Attorneys for Nick Sandmann, the high school student at the center of a viral encounter between Covington Catholic High School students and a Native American activist, attacked the Washington Post on Monday for a “belated” correction to its coverage of the incident.
The Post published an editor’s note last Friday evening admitting its initial story contained factual errors, and a Twitter account for the paper announced the deletion of a post containing false information.
The Post has issued an Editor’s Note about updates to its initial coverage of the Jan. 18 incident at the Lincoln Memorial: https://t.co/rhzKZ1715K
We’ve also deleted this Jan. 19 tweet in light of later developments. For more, see the Editor’s Note. pic.twitter.com/O7qCSnBMPO
— The Washington Post (@washingtonpost) March 1, 2019
“Subsequent reporting, a student’s statement and additional video allow for a more complete assessment of what occurred, either contradicting or failing to confirm accounts provided in that story — including that Native American activist Nathan Phillips was prevented by one student from moving on, that his group had been taunted by the students in the lead-up to the encounter, and that the students were trying to instigate a conflict,” the editor’s note read.
The correction continued: “The high school student facing Phillips issued a statement contradicting his account; the bishop in Covington, Ky., apologized for the statement condemning the students; and an investigation conducted for the Diocese of Covington and Covington Catholic High School found the students’ accounts consistent with videos.”
In a blistering statement, attorneys L. Lin Wood and Todd McMurtry retorted that the Post’s attempt to “whitewash its wrongdoing” was “untimely” and “grossly insufficient.”
“The Friday night efforts by the Post to whitewash its wrongdoing were untimely, grossly insufficient and did little more than perpetuate the lies it published – lies that will haunt and adversely impact Nicholas for the rest of his life,” said Wood and McMurtry. “The Post ignored its own culpability and wrongdoing. Mr. Kennedy’s letter stated that the Post ‘provided accurate coverage.’ It did not and its belated public relations efforts change nothing and fool no one. The Post made no effort to retract and correct the lies it published.”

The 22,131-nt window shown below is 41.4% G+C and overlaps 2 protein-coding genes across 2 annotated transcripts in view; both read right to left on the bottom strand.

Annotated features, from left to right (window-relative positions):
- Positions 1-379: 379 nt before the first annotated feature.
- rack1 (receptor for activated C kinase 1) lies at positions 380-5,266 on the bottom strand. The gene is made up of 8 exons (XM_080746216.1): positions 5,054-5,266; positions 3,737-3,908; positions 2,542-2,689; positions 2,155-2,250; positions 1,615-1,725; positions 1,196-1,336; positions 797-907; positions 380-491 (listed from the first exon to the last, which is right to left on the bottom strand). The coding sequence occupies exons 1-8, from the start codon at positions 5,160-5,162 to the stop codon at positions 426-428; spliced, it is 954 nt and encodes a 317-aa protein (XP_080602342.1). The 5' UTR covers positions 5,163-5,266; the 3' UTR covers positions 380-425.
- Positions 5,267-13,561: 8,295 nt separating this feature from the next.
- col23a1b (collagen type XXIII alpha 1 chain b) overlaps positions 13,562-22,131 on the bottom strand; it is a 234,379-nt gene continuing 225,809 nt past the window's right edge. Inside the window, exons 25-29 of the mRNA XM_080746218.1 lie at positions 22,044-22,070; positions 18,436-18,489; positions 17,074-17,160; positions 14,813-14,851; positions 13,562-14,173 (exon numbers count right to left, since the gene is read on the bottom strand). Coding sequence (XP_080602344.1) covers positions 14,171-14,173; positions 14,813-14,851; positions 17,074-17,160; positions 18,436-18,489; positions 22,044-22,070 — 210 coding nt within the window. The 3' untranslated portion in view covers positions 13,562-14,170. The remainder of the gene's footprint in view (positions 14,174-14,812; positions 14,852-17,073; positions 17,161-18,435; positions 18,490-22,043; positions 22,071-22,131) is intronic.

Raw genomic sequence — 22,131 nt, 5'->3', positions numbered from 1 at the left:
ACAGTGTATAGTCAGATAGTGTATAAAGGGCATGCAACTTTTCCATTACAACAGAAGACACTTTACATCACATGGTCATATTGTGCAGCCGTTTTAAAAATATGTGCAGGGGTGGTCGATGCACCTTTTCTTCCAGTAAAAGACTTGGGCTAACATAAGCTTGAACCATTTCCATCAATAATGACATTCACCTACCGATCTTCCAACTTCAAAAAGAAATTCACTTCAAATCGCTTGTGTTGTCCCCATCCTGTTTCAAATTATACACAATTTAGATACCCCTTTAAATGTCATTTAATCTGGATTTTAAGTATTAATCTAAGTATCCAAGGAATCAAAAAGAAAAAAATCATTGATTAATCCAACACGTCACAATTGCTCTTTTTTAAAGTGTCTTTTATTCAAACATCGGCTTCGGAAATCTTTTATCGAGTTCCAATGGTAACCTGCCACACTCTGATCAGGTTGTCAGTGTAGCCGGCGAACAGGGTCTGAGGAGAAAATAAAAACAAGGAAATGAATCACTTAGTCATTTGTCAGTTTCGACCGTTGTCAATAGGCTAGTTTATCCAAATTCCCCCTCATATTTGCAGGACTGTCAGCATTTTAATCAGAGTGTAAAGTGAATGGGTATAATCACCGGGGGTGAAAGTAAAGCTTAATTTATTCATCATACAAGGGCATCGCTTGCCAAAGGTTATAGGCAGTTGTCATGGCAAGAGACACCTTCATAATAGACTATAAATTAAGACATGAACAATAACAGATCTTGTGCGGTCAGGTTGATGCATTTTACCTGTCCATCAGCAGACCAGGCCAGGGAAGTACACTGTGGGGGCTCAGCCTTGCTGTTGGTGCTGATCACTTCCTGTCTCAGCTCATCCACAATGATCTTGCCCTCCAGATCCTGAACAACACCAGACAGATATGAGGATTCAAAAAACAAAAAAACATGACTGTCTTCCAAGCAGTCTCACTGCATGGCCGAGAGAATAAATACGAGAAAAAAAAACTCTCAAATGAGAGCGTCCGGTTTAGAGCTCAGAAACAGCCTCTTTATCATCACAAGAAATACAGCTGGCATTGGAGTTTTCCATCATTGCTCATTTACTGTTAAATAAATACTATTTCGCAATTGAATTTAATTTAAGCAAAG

The lawyers, noting that the update came “41 days after it launched its false attacks on a minor,” then criticized the Post for failing to apologize to Sandmann and “seek forgiveness.”
“Highlighting its arrogance and lack of contrition, the Post announced its ‘deletion’ of one of its false and defamatory tweets about the incident and Nicholas by re-posting the tweet so that its lies will also forever remain available on the Internet and in social media,” the pair continued. “False accusations against an adult destroy a lifetime of accomplishments. False accusations against children forever rob them of their inherent right to define their lives for themselves and force them to suffer a life tainted and damaged by the permanent shadow of the lies.”
Wood and McMurtry concluded their statement saying the Post showed it had failed to learn its lesson and remains willing to smear other private citizens to in order to “further its political agenda.”
Earlier February, Sandmann filed a lawsuit against the Post, seeking $250 million in compensatory and punitive damages.
“The Post wrongfully targeted and bullied Nicholas because he was the white, Catholic student wearing a red ‘Make America Great Again’ souvenir cap on a school field trip to the January 18 March for Life in Washington, D.C. when he was unexpectedly and suddenly confronted by Nathan Phillips (‘Phillips’), a known Native American activist, who beat a drum and sang loudly within inches of his face (‘the January 18 incident’),” reads the lawsuit filed by Wood and McMurtry in the U.S. District Court for the Eastern District of Kentucky.
The total sum sought by Sandmann is the same amount Amazon CEO Jeff Bezos purchased the Post for in 2013. The newspaper’s vice president for communications, Kristine Coratti Kelly, said in a statement to Reuters: “We are reviewing a copy of the lawsuit and we plan to mount a vigorous defense.”
The lawsuit’s filing came after investigators hired by a Kentucky diocese concluded that the students did not instigate the January 18th confrontation at the Lincoln Memorial in Washington, D.C. Covington Bishop Roger Foys, who initially condemned the students, later apologized for “making a statement prematurely.”
Appearing on NBC’s Today, Sandmann affirmed that while he had a right to stand in the memorial, he regretted the incident snowballed into a national controversy. “As far as standing there, I had every right to do so,” Sandmann told Savannah Guthrie. “My position is that I was not disrespectful to Mr. Phillips. I respect him. I’d like to talk to him. I mean, in hindsight, I wish we could have walked away and avoided the whole thing. But I can’t say that I’m sorry for listening to him and standing there.”
“In hindsight, I wish we had just found another spot to wait for our buses, but at the time being positive seemed better than letting them slander us with all of these things,” he added. “So, I wish we could have walked away.”
The Covington student explained he did not simply walk away from Phillips because he did not want to appear disrespectful. “Well, now I wish I would have walked away. I didn’t want to be disrespectful to Mr. Phillips and walk away if he was trying to talk to me, but certainly I was surrounded by a lot of people I didn’t know that had their phones out, had cameras and I didn’t want to bump into anyone or seem like I was trying to do something,” he said.